Councilor grills Falmouth library officials on expansion plan
FALMOUTH — A proposed $5 million expansion of Falmouth Memorial Library gained widespread support from the Town Council, but not without some tough questions about cost.
About 20 people attended the Town Council meeting on Wednesday, Nov. 13, which featured presentations by library President Mark Porada and architect Scott Simons, plus comments from the public, which were largely positive.
The council took no action on the proposal, which calls for demolition of the library's Iverson House, construction of a new 11,320-square-foot addition, renovation of an existing 7,280-square-foot space and the purchase of an adjacent property.
In all, the library would grow by 73 percent from it existing size to a total of 18,600 square feet on a single floor. Currently, the library is about 10,700 square feet.
For the most part, the council expressed overwhelming support for the proposal.
But Councilor Russ Anderson grilled the planners with a series of questions on costs, particularly the $315,000 needed to buy the Kowlasky property, which would accommodate an expanded and redesigned parking area between Lunt and Depot roads.
Anderson prefaced his questions by saying "there's no question (the library expansion) is needed," but also said his primary responsibility as a councilor is to spend tax dollars responsibly.
Anderson then asked Simons whether he considered adding a second floor to reduce construction costs, and whether the existing property could accommodate increased parking simply by closing off the Depot Road entrance and adding additional spots there.
Anderson also questioned the accuracy of the library's circulation rates, and its fundraising plan, which drew jeers from at least one audience member.
In his response, Simons said purchasing the Kowalsky property is necessary for several reasons:
• It will allow planners to redesign the parking lot to slow traffic between Lunt and Depot roads, which would improve pedestrian and traffic safety.
• The expansion of the facility requires additional parking spaces.
• And ownership of the Kowalsky property will allow future parking expansion if there are any additions to the facility.
Library board member Marsha Clark said circulation numbers are high at the library because of town demographics.
"There's a correlation between library use and education level," she said. "We're a highly educated community; a community that values education."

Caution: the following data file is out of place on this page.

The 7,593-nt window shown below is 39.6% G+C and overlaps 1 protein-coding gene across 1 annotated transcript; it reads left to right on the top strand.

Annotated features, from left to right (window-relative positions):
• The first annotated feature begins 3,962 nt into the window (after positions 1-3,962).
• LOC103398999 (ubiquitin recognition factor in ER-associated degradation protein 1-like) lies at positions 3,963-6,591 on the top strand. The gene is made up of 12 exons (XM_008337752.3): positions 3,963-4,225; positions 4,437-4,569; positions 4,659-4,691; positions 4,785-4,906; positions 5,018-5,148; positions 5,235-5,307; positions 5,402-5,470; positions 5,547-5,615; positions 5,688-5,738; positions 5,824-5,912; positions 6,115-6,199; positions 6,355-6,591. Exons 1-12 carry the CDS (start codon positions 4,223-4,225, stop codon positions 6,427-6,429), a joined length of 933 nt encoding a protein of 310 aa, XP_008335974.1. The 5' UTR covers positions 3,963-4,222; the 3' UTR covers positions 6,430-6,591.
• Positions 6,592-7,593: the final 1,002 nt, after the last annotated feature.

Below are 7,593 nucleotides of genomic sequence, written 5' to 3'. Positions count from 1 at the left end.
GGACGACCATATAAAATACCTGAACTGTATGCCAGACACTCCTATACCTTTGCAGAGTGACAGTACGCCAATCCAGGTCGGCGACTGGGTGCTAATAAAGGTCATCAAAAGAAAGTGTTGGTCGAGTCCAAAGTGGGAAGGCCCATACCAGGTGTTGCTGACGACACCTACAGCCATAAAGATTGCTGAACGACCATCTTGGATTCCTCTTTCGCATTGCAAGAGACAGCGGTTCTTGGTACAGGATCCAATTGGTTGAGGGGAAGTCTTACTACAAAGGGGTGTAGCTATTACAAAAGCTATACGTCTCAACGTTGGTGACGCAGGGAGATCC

Earlier in the night, Porada said circulation at Falmouth Memorial Library circulation is higher than in the state's six largest municipalities, which include Portland and Bangor. On average, he said, every Falmouth resident checks out 16 library items per year.
Resident John Winslow – the only audience member to speak in opposition to the plan – said he wasn't satisfied with the data from the library. He would like to know how many of those library users live outside Falmouth, and would like the library to impose fees on them.
"This is no longer a community-of-Falmouth library, but rather a greater Portland resource center, funded by taxpayers of Falmouth," he said.
Fourteen other audience members, mostly library board members, spoke in favor of the plan, including Alex Agnew, who praised the archictect's use of environmentally sensitive materials and design.
"To put a super-high-quality building in the center of our town is an important demonstration of what we think of ourselves, what we think of our kids, what we think of our families," he said. "If we put a junkier building in there, I think it would be a terrible mistake."
A week earlier, the library board hired Ovation Fundraising Counsel to help raise capital for the expansion. Ovation's first task is to estimate how much private or corporate money can be raised for the project and to provide that information to the council in March, before the Kowalsky offer expires in April.
At that meeting, the library board might propose a funding plan for the Town Council to condier, according to library Vice President Amy Kuhn.
Anderson said Ovation's schedule might complicate his decisions on the council.
"It would be hard for me to recommend committing funds for this before there is any demonstrated fundraising results," he said.
The cost breakdown for the estimated $5 million project is about $3.2 million for the new construction and $320,000 to renovate existing space (based on rate estimates of $290 per square foot for energy efficient construction and materials, plus $45 per square foot renovations).
Earlier plans called for 22,000 square feet, but the new, 18,600-square-foot design would still accommodate projected growth in 15 years, according to Simons. Also, the one-story building could later be expanded to include a 10,000-square foot, U-shaped second floor.
Falmouth Memorial Library is a private nonprofit, not an entity of the town. Still, about 75 percent of the library's budget is taxpayer-funded.
The library opened in 1952 and was originally a home. A $1.25 million wing was added in 1995, doubling its size.
If approved, the project could begin as early as 2015.
Corrections: An earlier version of this story incorrectly spelled the name of the Kowalsky property. It was a reporter's error. The earlier version also listed incorrect costs for the Kowalsky property and the library's 1995 addition. Those were source errors.